Overrun with beasties
- May 30, 2020
- Reaction score
- North Carolina
If you have full size diary goats that are high producers, I dont think you could do grain free. Even with grain they are as mentioned skeletons for at least 4-6 weeks and even after then only a slightly filled out skeleton. Our goats are free to roam 12 acres and eat anything they like, they have a hay feeder with 1st cut alfalfa and a round bale of 1st cut grass hay, raspberry bushes, acorns, clover, trefoil, 3 acres of bush popular to browse, grass, rhubarb, apple leaves/trees, loose minerals, etc and when in milk they still need grain.
Also for your animal feed you might as well skip the non-GMO part. Non-GMO is just marketing, just like putting gluten free labels on food that is naturally gluten free like oats, rice, beans, eggs, etc. or cage-free/free range on eggs/meat.
FDA and USDA have no real rules against marking any carton "Cage-free" or "Free Range" with no certification for either as long as you dont add the word eggs into either. E.g. "Cage Free Eggs".
For GMO or Non-GMO plants grown commercially...sorry your getting ripped off most of the time. Plants cross pollinate either by wind or insects, so field A is Non-GMO and Field B is GMO which can be literally planted 6 inches apart. They cross pollinate and what do you think they make? Bingo
Yes that just an easy way to say it but go drive anyplace growing row crops that not much different. Fields are often only separated by a road, farm drive, hedge row, tree line, or ditch. Bees alone will travel 2 miles and cross pollinate.
Add the fact that Field A farmer just has to show his receipt that he planted non-gmo seed, so his product is non-gmo no matter what pollinated it.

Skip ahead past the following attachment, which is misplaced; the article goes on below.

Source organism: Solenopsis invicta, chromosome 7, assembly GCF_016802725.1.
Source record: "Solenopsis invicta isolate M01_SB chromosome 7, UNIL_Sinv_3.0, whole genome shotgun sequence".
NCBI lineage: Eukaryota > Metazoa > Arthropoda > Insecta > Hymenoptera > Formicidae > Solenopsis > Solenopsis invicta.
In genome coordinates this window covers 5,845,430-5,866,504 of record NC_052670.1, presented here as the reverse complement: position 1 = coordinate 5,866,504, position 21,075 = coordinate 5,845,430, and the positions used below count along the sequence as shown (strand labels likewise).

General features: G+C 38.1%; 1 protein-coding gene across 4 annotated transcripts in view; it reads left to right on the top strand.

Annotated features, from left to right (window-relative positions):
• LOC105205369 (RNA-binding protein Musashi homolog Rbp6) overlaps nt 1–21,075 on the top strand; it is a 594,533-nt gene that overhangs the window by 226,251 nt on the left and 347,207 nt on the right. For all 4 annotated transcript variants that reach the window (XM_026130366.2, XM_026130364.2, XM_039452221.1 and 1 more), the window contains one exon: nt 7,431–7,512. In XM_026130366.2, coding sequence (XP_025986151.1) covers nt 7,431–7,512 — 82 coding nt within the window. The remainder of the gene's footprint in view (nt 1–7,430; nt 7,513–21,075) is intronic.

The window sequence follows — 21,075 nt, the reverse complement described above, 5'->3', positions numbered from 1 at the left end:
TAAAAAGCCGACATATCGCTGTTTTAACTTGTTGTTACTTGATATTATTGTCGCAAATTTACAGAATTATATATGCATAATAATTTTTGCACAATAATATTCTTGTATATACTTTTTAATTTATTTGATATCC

Dont get to carried away with the fads or labels on things. Also most of the northern states dont actually use Soy for soy because we can't grow it...still labeled and sold as soy though
The food industry is crazy.
I’ll tell you what... I have definitely noticed that the folks on here are much more civil than other “social media” sites. It is a breath of fresh air, for sure! Thanks for your input. I’m so thankful for all the knowledge shared here.I would say coat improvement is from the BOSS, a lot of people feed it just for that reason. Alfalfa pellets would be considered "grain" I would say. Most local (ruminant)grain here includes alfalfa pellets in the mix, the sweet feed we use is mostly alfalfa pellets with a tiny bit of cracked corn and molasses.
I wouldnt worry about making people here mad, we have pretty thick skin. If your semi-grain free herd is working for you that's awesome. Keep in mind to, anyone that recently freshened won't be showing their true calorie needs for a couple weeks, then a couple more weeks before it's really noticeable. Least thats how our goats do it, they look good for a few weeks after they kid but then suddenly your looking at them going wait why are you skinny?? I would think it would take the same amount of time to see the full effects from taking them off a commercial grain.
We never had a problem with our nigerians or minis but we didnt milk them either. i have heard several people say their nigerians get fat on nothing but grass so maybe their needs are different.
I do know some people with just a dairy cow or two feed nothing on the stand but straight alfalfa pellets and have great results. They are also not demanding top production and pushing for more milk though.
We also only give our goats 1 cup of grain a day. I'm not milking them atm though.
Dont forget loose minerals. That will make a huge different in appearance and milk, as well as they need it.